Don’t Blame The Artists! Why Creatives Are Just Pawns In The Gentrification Game
Although they are often the first signs of gentrification, the artists that generated the value are also priced out soon thereafter.
There was a time when struggling artists and the poorly funded galleries that housed their work were largely left alone. Not anymore. With the line joining art and gentrification is so clearly defined, long term residents in some urban neighborhoods view the arrival of an art gallery with the same sense of fear as if the Four Horseman of the Apocalypse had ridden into town, intent of taking souls.
“Residents see that the neighborhood is attracting more people who would have never come in here before. They see people who are interested in living here who can’t afford downtown looking to move here,” Betty Avila, the associate director of Self Help, a community rights group in LA told the NY Times. “You have a community that is really frustrated and afraid of being displaced. The galleries are the most visible sign of change now, and you go after what you see. It’s not all art; it’s art that’s not for this community.”
Her angst is aimed at of Mihai Micodim’s gallery which, during a recent opening, was beset by masked marauders hurling potatoes. Earlier this fall, activists placed mock eviction notices in front of galleries and held up signs which read, “Keep Beverly Hills Out Of Boyle Heights.”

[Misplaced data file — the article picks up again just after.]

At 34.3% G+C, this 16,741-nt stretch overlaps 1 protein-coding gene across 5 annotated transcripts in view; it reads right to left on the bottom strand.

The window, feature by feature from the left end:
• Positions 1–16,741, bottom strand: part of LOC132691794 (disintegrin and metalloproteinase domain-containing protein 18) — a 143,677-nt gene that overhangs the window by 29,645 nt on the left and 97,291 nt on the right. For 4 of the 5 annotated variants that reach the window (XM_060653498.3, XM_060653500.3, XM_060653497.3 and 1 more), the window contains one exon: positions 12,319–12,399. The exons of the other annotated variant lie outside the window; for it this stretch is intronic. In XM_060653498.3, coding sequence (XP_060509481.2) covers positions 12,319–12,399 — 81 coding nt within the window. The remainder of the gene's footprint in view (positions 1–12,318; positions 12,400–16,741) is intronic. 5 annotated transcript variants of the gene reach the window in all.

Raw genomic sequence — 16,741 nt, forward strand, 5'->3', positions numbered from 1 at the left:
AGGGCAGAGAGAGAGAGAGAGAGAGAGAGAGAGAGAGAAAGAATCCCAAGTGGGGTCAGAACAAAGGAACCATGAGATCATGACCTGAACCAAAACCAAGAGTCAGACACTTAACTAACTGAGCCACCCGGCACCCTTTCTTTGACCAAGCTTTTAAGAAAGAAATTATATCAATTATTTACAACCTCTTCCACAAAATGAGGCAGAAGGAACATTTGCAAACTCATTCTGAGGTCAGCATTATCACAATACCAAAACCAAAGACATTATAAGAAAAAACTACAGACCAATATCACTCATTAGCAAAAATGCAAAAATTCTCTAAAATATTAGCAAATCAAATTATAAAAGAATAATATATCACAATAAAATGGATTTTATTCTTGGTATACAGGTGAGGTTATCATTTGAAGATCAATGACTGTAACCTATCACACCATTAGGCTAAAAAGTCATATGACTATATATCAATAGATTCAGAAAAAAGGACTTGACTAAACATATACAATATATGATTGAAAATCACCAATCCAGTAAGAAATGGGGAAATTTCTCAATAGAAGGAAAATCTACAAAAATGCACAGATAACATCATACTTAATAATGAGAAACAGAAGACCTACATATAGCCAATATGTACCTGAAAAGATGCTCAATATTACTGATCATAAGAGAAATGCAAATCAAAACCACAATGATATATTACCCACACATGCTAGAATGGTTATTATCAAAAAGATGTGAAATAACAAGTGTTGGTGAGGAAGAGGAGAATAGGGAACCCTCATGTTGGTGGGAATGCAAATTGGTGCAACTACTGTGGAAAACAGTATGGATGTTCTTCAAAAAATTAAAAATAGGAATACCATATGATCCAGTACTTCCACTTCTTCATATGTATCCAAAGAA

Residents’ nervousness is understood given that dozens of art galleries have opened recently in downtown LA which has experienced rapid gentrification.
In New York, the global poster child for gentrification is, of course, Williamsburg. Since it was de-industrialized in the 1980’s and 1990’s, artists started taking up residency in the empty lofts and warehouses, often jerry-rigging utilities. Their wares—murals, graffiti, often illegal, gave the neighborhood a cool, artsy feeling which then attracted other artists and “hipsters”.
The addition of trendy restaurants, bars and vintage clothing stores only increased the hipster aesthetic. It was at this tipping point, around a decade ago, that developers felt the area was far enough along to risk coming in and converting warehouses to condos. In the ensuing stampede, the artists who had originally moved in were displaced, putting the neighborhood out of the reach of most working New Yorkers. A win for the developers but a punch in the stomach for the creatives who helped turn it around. A different scenario to Boyle Heights, because in this case the artists were in many ways adopting the role minorities have in other neighborhoods.
What turbo charged Williamsburg’s gentrification was the fact that much of it was largely derelict or consisted of warehouses without an identifiable community. In other parts of Brooklyn, like BedStuy and Crown Heights, where an African American and Caribbean community has been entrenched for decades, gentrification is a slower process. Artists in illegal lofts are easier to displace than low-income minorities. Also whites, generally, are less comfortable with the idea of moving into a black neighborhood than a white neighborhood, no matter how derelict.
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